As many of you know we love everything about the Native American Flute. A very special wind instrument with healing powers. Jackson Hole Artist Timothy Jennings recently completed another Port Orford Cedar flute winner. The working qualities and finished product Tim produces always makes us smile. This little flute is no exception. This six hole Native American Style flute is now one of my favorite flutes we have produced. Completely hand crafted with a 3/4″ bore and tuned to the Key of G @ 432Hz – we love how this flute plays and sounds. Simple elegance is the best description we have come up with.
The Otter fetish also crafted from Port Orford Cedar sits atop his new drop step design. On many of Tim’s new flutes he is adding a drop step just in front of the windway that gives really nice aesthetic effect. This step is completely created by hand and the results is a sleeker taper through the barrel of the flute. There are no added accents to this flute other than the hand cut black Elk hide lace. Overall length on this flute is 23″ measure tip to tip on the top of the flute. Playing holes are spaced for comfort and the bottom 3 holes are 1 1/8″ on center. The top three are 1 1/26″ on center with a 1 1/4″ spacing between the #3 and #4 playing holes. This little flute is a real joy to play. Signed by artist Timothy Jennings and priced to be affordable.
This flute ships with a protective bag and the price is $285.00 plus freight. This is the lowest price flute Tim has offered in quite sometime.
Tim Jennings says that “we want everyone to be able to afford one of our hand made flutes and this is a best effort attempt at making this possible”.
Currently Tim has several Port Orford Cedar flutes finished waiting for a home. Two smaller flutes similar to this one are available with inlays to the cutting edge. Check them out when you get a chance. To hear a sound sample of this flute click the link below.
Play Sample of Port Orford Cedar Flute Here: [audio http://www.individualhealth.com/flutefiles/PortOrf_432G.mp3 ]
After hours of self-reflection local artist Tim Jennings finally came up with their newest fetish block for your next Native American Flute project or existing one. This new fetish was inspired by one of our more proliferate residences of the Jackson Hole area, the North American Bison or more commonly known as the buffalo. Truly one of my favorite animals to watch and photograph here in western Wyoming. For those of you who know Tim’s flutes you know that most of the fetish blocks he crafts tend to be more whimsical than literal. This has been his style and Tim actually enjoys it when people see different things within the same fetish.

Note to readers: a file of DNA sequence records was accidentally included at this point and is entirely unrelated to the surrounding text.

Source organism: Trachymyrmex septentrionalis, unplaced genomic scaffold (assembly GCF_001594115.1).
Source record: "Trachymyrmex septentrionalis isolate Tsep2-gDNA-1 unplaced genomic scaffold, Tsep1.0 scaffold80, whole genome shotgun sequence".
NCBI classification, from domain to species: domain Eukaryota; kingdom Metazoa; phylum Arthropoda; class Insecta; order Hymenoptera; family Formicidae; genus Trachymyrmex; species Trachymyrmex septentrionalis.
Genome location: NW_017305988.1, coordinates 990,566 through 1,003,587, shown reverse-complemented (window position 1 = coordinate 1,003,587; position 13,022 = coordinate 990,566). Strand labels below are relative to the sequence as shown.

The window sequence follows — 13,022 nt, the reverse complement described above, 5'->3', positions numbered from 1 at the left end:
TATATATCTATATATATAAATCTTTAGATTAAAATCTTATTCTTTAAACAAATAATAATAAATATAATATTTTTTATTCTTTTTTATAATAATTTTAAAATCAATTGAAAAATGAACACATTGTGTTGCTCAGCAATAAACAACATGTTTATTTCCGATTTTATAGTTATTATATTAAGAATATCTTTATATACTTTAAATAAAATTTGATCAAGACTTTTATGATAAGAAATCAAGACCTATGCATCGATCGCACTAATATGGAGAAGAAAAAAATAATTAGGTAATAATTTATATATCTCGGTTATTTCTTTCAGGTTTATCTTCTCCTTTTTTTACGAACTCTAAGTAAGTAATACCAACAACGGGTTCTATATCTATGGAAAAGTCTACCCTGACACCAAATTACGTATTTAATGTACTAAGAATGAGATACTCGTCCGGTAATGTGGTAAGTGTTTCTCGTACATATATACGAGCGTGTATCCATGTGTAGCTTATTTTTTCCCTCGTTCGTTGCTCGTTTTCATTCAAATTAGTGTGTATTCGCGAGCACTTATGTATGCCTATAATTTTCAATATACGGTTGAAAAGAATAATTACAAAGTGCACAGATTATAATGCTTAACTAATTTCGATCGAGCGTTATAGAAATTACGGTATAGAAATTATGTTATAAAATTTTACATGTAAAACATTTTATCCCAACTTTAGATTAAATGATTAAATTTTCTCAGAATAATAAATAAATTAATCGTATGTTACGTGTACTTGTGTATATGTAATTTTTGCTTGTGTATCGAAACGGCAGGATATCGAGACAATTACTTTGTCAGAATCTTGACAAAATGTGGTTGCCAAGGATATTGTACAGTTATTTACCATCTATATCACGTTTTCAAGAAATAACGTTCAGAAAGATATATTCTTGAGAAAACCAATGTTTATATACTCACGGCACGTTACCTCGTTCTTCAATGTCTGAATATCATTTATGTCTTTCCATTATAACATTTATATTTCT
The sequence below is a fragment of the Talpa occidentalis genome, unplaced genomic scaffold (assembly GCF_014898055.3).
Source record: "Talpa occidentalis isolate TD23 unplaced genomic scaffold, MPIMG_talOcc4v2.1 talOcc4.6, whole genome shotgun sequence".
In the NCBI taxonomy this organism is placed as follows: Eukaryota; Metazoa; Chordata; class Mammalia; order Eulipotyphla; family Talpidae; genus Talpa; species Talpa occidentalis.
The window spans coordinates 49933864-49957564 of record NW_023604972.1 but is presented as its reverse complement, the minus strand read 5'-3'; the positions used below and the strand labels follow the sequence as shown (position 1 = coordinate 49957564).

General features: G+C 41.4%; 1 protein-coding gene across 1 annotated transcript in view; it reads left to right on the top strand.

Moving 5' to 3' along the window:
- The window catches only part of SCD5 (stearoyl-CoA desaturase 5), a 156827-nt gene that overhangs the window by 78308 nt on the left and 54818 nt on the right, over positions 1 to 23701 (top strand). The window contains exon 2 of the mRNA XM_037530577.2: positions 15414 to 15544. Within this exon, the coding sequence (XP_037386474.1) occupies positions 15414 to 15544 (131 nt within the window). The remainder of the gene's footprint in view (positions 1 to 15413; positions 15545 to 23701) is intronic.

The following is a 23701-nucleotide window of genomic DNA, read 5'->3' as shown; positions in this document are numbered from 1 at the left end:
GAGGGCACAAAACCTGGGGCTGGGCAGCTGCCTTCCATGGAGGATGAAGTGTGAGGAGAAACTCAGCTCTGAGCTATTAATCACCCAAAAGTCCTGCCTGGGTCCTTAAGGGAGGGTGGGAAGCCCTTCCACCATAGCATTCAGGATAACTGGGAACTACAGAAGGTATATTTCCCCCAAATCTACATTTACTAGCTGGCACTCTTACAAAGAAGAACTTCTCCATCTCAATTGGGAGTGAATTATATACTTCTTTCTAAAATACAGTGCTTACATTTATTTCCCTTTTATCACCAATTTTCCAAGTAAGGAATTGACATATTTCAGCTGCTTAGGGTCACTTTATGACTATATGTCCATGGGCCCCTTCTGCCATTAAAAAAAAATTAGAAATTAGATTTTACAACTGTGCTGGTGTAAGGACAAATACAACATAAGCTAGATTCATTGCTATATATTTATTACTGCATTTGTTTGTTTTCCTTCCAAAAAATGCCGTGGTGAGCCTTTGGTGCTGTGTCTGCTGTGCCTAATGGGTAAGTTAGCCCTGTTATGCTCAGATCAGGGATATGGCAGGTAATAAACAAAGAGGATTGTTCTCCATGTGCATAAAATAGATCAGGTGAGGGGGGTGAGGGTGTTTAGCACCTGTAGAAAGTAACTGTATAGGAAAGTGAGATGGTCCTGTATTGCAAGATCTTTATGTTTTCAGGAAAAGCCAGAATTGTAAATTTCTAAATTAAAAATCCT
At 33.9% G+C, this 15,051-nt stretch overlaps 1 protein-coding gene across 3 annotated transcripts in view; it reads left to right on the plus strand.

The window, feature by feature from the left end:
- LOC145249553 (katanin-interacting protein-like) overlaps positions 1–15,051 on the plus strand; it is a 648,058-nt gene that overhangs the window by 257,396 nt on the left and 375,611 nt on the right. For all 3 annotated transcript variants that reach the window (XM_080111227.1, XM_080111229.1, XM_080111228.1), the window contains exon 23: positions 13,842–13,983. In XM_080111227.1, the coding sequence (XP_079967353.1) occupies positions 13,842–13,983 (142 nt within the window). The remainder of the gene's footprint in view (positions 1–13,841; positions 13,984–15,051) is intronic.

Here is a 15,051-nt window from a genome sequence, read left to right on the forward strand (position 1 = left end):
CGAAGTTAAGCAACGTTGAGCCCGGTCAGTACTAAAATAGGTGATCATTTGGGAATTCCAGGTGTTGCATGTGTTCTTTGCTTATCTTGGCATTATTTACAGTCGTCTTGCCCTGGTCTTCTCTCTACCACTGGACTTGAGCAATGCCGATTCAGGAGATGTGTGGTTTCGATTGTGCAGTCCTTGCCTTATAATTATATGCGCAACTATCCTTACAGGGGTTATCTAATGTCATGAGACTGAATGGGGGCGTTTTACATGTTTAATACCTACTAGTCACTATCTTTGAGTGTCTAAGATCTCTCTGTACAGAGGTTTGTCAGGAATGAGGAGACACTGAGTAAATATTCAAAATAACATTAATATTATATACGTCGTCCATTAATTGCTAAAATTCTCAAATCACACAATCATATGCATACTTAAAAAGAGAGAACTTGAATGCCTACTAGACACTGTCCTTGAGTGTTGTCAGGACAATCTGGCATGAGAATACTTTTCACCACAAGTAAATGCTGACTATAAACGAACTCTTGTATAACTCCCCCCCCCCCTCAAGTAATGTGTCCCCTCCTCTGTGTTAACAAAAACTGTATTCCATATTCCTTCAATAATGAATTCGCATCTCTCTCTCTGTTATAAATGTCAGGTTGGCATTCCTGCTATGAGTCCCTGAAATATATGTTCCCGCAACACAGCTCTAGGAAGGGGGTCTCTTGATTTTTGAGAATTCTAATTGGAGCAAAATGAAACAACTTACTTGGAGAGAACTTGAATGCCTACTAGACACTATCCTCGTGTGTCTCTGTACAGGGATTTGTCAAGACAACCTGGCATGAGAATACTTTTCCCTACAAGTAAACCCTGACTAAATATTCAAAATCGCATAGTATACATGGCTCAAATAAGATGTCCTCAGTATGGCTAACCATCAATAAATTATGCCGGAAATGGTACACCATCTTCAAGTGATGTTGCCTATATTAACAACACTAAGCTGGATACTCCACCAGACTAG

As an artist Tim wanted to capture something a bit different this time. He wanted a fetish that when someone sees it, it is clear to them what it represents but at the same time still maintains the whimsical aura that seems to fit his other designs. “I think we have found a clear balance with this new fetish”. This fetish stands about 2 1/2″ tall, it is about 3″ in length and 7/8″ wide at the base. He added a chimney to this fetish that is approximately 3/8″ wide and 7-8mm deep so it should fit most NAF flutes where the Focusing Channel is cut into the body of the flute. The picture presented here was crafted from a piece of old growth black walnut.
Each of these fetish blocks are entirely hand crafted by artist Tim Jennings and takes several hours to complete and thus no two are the same. Each fetish will be signed by Tim on the bottom of the buffalo. Teton Marketing, a local company here in Jackson is currently crafting a series of them out of some old growth walnut stock they have been saving for this very project. There will be a limited supply of these available for sale so if you are interested in one call Tim (307-690-0427) or send him an email . Please visit their website at http://www.tetonmarketing.com and see what is new. If you would like to order one you can do it by phone or click on the order button below and purchase it directly from the Teton Marketing shopping cart. Tim hopes this new fetish brings added value to your next flute project.
Jackson Hole Wyoming is truly an amazing place to visit, live and work. Most people when they think about visiting Jackson Hole will tell you that they think about the majesty of the Teton Mountain Range, Grand Teton National Park, Yellowstone Park, the wildlife plus all of the amazing thermal activity found just north of town. Whitewater rafting, hiking, tram rides, fishing and of course eating at one of the many fine eateries Jackson has to offer. Truthfully Jackson Hole Wyoming is a magical place for those who love the outdoors and appreciate the finest that God has to offer.
For those of you seeking a little taste of the old west while visiting Jackson Hole, set aside an evening and go to the Jackson Hole Rodeo. This is a truly an evening event worth spending time with your family. This is the real deal folks – for more than 100+ years the Jackson Hole Rodeo has been an integral part of Jackson Hole and the old west. For 2+ hours the Wilson family (5th generations Jackson Hole) will entertain you with brave young men who attempt to master the backs of bulls and broncs, while mostly the girls take to the backs of their quickest horse for a shot at being the fastest around the barrels.